Summer reading goes to birds … and to lions, tigers and bears
By Dan Cullinane
Tails and Tales, the 2021 animal-themed summer reading program at the Johnson County Public Library, began on Friday, June 11 and will run through July 23. The reading program encourages children and adolescents to read daily and is enhanced by artistic activities. and energetically enjoyable online storytelling brought to you by local theater personality Marie Jo Thume.
âWe want to make sure they read,â said library director Linda Icenhour. “We want to make sure the experience is fun.”
So, following a treasure map created by Johnson County High School senior Macgregor Barnhill, kids go from stories of familiar wild creatures like wolves and squirrels to encounters with more exotic animals like pandas and panda bears. Koala bears. From there, they dive into the ocean among whales, then make their way through a fantastic kingdom populated by dragons and unicorns. Each week, as the kids return to the library for another book and the Weekly Activity Pack, they will also receive stickers on their cards to track their progress through the program.
Rather than creating a mandatory reading list, Tails and Tales encourages readers to choose their books based on their interests. âDifferent types of children are different types of readers,â Icenhour said, pointing to a number of books, which would be ideal for their journey through the animal kingdom. Legendary children’s author Mordecai Gerstein’s moose, goose and mouse, Maribeth Boelts’ The Gingerbread Pup and Kim Walker’s Marty the Mailbox Monster are on display. An author herself, Icenhour’s collaboration with her daughter, illustrator Amber Icenhour, titled The Adventures of Jam and Jelly, is ideal, but she has a different personal favorite.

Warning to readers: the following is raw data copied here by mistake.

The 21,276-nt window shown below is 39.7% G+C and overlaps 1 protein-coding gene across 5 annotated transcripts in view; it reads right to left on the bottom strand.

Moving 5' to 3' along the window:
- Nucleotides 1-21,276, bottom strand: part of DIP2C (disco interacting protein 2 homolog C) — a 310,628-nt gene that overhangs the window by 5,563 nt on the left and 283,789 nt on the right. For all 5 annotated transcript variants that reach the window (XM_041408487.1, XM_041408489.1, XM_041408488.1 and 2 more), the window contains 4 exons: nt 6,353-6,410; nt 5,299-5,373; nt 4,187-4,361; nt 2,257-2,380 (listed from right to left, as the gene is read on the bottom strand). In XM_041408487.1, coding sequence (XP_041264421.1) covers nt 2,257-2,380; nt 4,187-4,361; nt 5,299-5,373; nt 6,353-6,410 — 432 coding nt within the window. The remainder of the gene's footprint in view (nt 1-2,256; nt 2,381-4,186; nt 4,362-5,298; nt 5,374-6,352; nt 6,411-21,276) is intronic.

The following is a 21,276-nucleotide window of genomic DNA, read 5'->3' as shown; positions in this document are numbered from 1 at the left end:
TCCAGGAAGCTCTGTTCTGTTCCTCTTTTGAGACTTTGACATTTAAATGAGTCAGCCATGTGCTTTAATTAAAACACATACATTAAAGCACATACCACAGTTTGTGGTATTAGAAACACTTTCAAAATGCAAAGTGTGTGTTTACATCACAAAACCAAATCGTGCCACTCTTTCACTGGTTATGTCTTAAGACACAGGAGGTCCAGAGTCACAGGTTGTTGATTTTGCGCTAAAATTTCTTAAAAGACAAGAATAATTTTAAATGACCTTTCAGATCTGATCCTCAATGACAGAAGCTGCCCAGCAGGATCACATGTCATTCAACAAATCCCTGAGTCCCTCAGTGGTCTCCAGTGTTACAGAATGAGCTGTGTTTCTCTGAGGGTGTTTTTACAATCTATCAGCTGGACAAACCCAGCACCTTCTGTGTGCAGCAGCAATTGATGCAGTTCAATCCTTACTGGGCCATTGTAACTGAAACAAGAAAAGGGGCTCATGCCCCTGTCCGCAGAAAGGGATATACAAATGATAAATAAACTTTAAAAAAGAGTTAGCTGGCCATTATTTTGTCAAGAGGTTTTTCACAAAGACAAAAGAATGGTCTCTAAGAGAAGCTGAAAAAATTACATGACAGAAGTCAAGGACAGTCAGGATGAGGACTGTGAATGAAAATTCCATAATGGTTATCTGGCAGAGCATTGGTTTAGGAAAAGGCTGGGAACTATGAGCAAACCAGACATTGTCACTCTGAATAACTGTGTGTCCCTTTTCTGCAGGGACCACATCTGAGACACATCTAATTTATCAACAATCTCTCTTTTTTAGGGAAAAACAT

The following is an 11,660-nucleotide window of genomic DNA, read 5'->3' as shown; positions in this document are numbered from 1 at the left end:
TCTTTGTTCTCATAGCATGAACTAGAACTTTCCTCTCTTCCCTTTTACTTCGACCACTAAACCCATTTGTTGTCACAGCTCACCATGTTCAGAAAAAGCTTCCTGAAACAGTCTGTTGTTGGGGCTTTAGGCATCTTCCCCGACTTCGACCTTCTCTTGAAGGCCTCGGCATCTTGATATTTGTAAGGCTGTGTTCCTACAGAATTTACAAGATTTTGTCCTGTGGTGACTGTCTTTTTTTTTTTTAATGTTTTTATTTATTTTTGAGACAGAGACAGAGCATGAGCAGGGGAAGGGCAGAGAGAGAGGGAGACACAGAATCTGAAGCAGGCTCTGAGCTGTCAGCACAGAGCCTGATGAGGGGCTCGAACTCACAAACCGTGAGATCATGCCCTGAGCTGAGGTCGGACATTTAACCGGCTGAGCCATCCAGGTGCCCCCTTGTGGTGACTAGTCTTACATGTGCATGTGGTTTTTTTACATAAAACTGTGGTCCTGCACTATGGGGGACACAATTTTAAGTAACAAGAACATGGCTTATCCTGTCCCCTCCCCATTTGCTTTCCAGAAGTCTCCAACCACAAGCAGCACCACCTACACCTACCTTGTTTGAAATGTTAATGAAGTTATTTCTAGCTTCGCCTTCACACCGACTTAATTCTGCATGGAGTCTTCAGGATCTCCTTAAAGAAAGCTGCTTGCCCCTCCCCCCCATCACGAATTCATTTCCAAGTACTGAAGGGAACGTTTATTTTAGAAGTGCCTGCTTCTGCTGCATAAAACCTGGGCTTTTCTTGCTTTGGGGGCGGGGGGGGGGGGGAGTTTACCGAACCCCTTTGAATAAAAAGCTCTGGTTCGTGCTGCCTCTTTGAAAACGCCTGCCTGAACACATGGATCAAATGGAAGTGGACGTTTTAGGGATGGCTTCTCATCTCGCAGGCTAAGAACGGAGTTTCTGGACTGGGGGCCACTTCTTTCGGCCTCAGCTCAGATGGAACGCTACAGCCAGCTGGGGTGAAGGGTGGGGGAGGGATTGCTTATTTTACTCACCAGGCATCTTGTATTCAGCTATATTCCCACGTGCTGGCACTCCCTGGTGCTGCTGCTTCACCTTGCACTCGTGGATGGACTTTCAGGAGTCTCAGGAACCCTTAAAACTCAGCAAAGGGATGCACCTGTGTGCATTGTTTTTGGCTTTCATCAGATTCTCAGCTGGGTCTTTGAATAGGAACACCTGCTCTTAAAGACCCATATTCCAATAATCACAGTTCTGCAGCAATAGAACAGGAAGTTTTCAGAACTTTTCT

âI love Tad, by Benji Davies,â she said. âTad is a tadpole, and one by one his friends and family disappear. Then one day, he also disappears and finds them all.
For intermediate and teenage readers, Icenhour highlighted mysterious author James Patterson’s Dog Diaries series and Erin Hunter’s hit Warrior series about conflicting wildcat clans. But the right books and fun activities all serve a bigger purpose. Icenhour stressed that the idea is to keep reading to children. To keep them engaged.
âWe want to make sure they don’t lose what they learned over the past year.
For more information on Tails and Tales, call the Johnson County Public Library at (423) 727-6544, or visit their website at johnsoncolib.org. To pick up books and this week’s activity kit, drop by the library between 9 a.m. and 5 p.m. Monday to Friday or Saturday between 9 a.m. and 1 p.m. The library is located at 219 N. Church Street in Mountain City.